Anty-Christ: Just in time for Christmas, the Brooklyn Museum features a tiresome work that has insects crawling over a Jesus figurine.
NEW YORK POST
November 18, 2011
A boring blasphemy
B’klyn Museum’s shock schlock
by James Panero
Why wait for Black Friday to begin the tedious “War on Christmas”? The Brooklyn Museum has already begun the annual attack on Christian sensibilities in the name of free speech with its “controversial” exhibition, “Hide/Seek: Difference and Desire in American Portraiture.”
The show features a video called “Fire in my Belly,” in which ants crawl over a bloody crucifix. The Catholic Diocese of Brooklyn has already asked that the video be removed from view.
The museum has fallen back on good old “shock art” in a bid to boost something almost as shopworn: its own moral superiority.
It doesn’t have much else to offer. It lost 35 percent of its endowment — $35 million — by gambling on the stock market in 2008; the museum’s director, Arnold Lehman, even went running to the city for a handout.
Even the critics have been panning the museum for years. There’s the garish and expensive new glass entry hall protruding onto Eastern Parkway. There’s the downmarket exhibition program — the art of “Star Wars” — which has done nothing to boost attendance. There’s its disconnection from the burgeoning contemporary art scene in the borough — a fact the museum has only begun to address.
But rather than put in the hard work to make the institution truly responsive to the people of Brooklyn, the museum has decided to party like it’s 1999 — when it made international headlines and earned the accolades of its peers by going toe to toe with Mayor Rudy Giuliani over its “Sensation” show, which featured a painting of the Virgin Mary made of elephant dung and pornographic photos.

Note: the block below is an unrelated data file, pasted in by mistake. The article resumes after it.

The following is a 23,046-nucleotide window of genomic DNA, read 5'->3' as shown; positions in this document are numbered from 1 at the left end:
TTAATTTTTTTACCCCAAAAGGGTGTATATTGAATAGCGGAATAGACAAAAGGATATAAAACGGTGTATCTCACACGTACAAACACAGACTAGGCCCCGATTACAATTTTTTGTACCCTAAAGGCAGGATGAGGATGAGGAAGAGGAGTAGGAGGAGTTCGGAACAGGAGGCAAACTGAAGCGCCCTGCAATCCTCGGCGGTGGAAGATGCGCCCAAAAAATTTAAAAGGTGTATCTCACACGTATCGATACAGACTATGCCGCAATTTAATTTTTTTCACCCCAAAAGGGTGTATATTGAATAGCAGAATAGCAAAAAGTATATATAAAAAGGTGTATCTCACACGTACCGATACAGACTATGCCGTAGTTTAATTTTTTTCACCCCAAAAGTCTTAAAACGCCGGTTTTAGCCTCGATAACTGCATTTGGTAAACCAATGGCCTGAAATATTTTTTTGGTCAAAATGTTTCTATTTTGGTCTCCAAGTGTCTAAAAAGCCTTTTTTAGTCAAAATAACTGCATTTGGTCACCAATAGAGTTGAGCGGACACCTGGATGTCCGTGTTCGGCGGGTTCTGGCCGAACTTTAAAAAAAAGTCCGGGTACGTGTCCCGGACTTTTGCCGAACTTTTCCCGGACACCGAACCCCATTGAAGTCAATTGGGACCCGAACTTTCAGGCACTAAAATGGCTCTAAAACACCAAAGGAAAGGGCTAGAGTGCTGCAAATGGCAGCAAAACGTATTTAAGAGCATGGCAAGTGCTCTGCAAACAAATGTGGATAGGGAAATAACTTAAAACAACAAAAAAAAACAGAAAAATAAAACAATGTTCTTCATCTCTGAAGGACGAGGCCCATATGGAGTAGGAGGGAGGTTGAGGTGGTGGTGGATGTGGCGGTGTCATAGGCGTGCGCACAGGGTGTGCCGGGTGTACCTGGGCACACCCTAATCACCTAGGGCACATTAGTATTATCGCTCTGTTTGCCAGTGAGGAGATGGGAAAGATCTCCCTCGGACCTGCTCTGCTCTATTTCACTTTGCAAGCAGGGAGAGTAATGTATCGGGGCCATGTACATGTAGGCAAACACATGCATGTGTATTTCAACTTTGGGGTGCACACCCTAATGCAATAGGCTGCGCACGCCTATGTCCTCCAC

After a similar controversy erupted late last year in Washington, DC, when Hide/Seek” premiered at the National Portrait Gallery, the Brooklyn Museum pounced.
Cynical? Sure. Hardly anyone took notice of the show or its video by the AIDS activist David Wojnarowicz until the Smithsonian (a government-funded institution like the Brooklyn Museum) removed it from view after complaints from Christian groups.
“It was entirely predictable that the right would try to bash the show for their own agenda,” Jonathan Katz, one of the show’s curators, later proclaimed. (He’s now a big ticket on the lecture circuit.) “The Catholic League and other radical conservative groups — they’re parasites that feed off controversy. That’s how they make money. I knew that and so did the Smithsonian.”
Parasites that feed off controversy? Liberal tastemakers are the ones who have taken this controversy to the bank. As the cry of censorship went up between Washington and New York, only then did “Fire in my Belly,” an artistically insignificant work, became a hot item. The Museum of Modern Art bought it for its permanent collection, the New Museum put it on display in its lobby and the artist’s New York gallery started promoting the work like crazy.
Now Arnold Lehman has snagged the entire exhibition for an outerborough run. Of course, he hopes the controversy will come to town, too: Nothing sells liberal superiority better than the free publicity of a Christian backlash.
That’s true even if you are a public institution trying to enrage part of your constituency to sell yourself to another.
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